The house lights dim and the following legend greets viewers: “Based on irony-free, wildly contradictory, totally true interviews.” The disclaimer is almost immediately succeeded by bad mom LaVona Golden’s (Allison Janney) first appearance in flashback, backed by Cliff Richard’s pop tune “Devil Woman.” It soon becomes apparent that the interviews won’t be the only irony-free facet of I, Tonya.
Our three leads (Margot Robbie, Sebastian Stan, and Janney) kick things off, seated center-frame and giving it their mock-documentary best by parroting video interrogation footage of their characters: Olympic figure-skating champion (and proud redneck) Tonya Harding, her husband Jeff Gillooly, and the unhallowed LaVona, respectively. It’s just one of many flashy narrative gimmicks that repeat throughout a screenplay that, not unlike its characters, doesn’t know when to stop.
Even a die-hard sportsophobe such as I couldn’t help but be drawn to the headline-grabbing details surrounding the Olympic-sized, jealousy-fueled Nancy Kerrigan knee-capping incident, fumblingly executed by Tonya Harding’s pigpen bodyguard Shawn Eckardt (Paul Walter Hauser). What we didn’t know at the time — and something the film is eager to get across — is what a frightful piece of work Harding’s mom was.
There are ghastly mother figures and then there’s LaVona. Janney is no stranger when it comes to playing derelict, fire-breathing child-bearers (check out her deliciously nasty turn as Loretta in the pitch-black beauty-pageant spoof Drop Dead Gorgeous). But LaVona is based on a factual, dare I say, human, character, a poster child for matricide who still walks among us. (To her credit, the real-life Harding no longer takes Mom’s calls.)
Chalk up the film’s slapdash narrative and overall lack of subtlety to Steven Rogers, the scribe responsible for a pair of economy-size crimes against cinema: Hope Floats (so do bowel movements if there’s enough fat in one’s diet) and Stepmom, a film I would have gladly walked out on had I not seen it on an airplane.
Perhaps Rogers deems his audience as dumb as his redneck characters. How many times must the actors stop dead in their tracks to directly address the camera? At one point, there’s a cut to LaVona lamenting, “Well, my story line is disappearing now.” After hurling a steak knife with such force that it sticks in her daughter’s arm, Mommy Fiercest deadpans, “Oh, please! Show me a family that doesn’t have ups and downs.”
Director Craig Gillespie (Lars and the Real Girl, Million Dollar Arm) finds his signature image in a cigarette butt bouncing to a halt on the ice before being snuffed in two by a skate blade. What if one of the little boys or girls saw their idol grabbing a smoke before hitting the rink? (Answer: They’d feel just like their idol, whose mother was never without a reedy brown More dangling from between her lips.) But his work here is not all smooth skating. There is a moment in Gillespie’s staging where confusion almost leads to a clash of fact and fiction. Gillooly fires a round that appears to connect with his fleeing wife. Watching it again, the blood on Tonya’s forehead proves to be the result of a previous fight, and research proves she never took a bullet from her husband. Still, as filmed, the moment he fires the gun, she falls to the ground like a wounded rabbit.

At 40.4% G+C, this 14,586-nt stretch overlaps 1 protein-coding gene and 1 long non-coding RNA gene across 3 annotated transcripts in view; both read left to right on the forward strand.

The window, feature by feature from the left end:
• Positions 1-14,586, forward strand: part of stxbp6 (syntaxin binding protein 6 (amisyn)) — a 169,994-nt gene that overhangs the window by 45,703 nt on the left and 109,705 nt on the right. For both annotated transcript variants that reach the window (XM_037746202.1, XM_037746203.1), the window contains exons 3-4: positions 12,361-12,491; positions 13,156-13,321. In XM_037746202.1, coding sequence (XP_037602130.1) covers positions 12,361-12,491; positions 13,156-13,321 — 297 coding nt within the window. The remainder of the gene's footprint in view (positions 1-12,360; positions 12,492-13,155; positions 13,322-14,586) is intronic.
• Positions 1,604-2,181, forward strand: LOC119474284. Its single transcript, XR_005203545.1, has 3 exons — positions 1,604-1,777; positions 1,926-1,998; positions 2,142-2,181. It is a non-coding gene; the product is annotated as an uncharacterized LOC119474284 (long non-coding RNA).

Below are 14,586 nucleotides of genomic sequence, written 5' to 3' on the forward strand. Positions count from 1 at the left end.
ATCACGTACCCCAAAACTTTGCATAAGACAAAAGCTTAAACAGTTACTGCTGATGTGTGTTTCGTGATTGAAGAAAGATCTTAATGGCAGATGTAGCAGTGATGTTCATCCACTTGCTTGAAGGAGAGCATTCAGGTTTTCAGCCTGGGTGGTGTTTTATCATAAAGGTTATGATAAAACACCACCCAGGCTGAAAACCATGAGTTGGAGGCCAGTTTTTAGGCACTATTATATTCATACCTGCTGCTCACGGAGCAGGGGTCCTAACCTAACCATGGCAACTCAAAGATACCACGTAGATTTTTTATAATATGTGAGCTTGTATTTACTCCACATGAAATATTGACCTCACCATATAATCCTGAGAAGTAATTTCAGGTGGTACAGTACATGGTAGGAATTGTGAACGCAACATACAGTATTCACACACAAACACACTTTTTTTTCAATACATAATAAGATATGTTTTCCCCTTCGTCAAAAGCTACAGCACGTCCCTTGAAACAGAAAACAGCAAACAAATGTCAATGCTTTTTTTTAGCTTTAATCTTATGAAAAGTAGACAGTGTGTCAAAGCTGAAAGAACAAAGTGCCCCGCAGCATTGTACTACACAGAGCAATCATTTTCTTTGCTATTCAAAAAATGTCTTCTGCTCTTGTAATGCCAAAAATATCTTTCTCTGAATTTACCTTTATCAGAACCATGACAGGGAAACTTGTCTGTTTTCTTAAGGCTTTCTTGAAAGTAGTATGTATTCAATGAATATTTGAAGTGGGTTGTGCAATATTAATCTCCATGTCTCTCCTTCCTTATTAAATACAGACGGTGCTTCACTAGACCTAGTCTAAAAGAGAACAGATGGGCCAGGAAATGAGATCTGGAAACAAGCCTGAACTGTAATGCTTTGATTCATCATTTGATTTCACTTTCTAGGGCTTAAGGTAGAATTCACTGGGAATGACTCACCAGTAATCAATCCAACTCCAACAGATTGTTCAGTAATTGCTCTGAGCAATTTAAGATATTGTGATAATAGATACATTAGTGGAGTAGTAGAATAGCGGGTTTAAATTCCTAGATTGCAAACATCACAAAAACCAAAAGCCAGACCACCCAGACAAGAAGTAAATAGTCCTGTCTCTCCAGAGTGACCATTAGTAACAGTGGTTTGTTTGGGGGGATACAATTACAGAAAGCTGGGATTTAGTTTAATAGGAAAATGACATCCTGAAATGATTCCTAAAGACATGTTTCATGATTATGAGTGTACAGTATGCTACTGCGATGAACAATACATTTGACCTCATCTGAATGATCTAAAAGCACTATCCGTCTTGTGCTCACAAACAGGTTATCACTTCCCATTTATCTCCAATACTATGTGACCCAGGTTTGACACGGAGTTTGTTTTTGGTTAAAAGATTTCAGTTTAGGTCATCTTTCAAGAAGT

Those who feared Scorsese-discovery Margot Robbie (The Wolf of Wall Street) might do a flash-and-fade like Cathy Moriarty (Vicki LaMotta in Raging Bull) can relax. She transformed what could easily have been just another grotesquerie in a grand guignol into a fully rounded, albeit unsympathetic, character.
Tonya fights back, but ultimately decides to stay with Gillooly, turning much of the mother-daughter relationship dialogue into the stuff old Oprah Winfrey episodes are made of. But there are moments in Rogers’s writing that ring true. Early on, LaVona talks of “putting her daughter on ice,” a double-meaning that’s widely open to interpretation. “My mom hits me and she loves me,” is Tonya’s way of justifying the abuse. She was likewise eager to construe the clubbing of Kerrigan as Gillooly’s way of expressing his love. Viewed in this light, it’s not so funny anymore.
The performances — save one — are dead-on, and it’s difficult to fault Hauser’s one-note interpretation of Eckardt, because the script gives him little to do but act fat and fade into the background. Popeye’s burger-eating pal Wimpy had more depth of characterization than this schlub.
Given all of the emotional and physical violence these characters heap on each other, it’s frequently difficult to find humor in them, particularly the old battleaxe with the Three Stooges haircut and a husband who has a nasty habit of introducing his wife’s head to mirrors, picture frames, and other assorted glass objects. The filmmakers spend so much time focusing on the freakshow side of the story that it might be difficult to find room in your heart to laugh.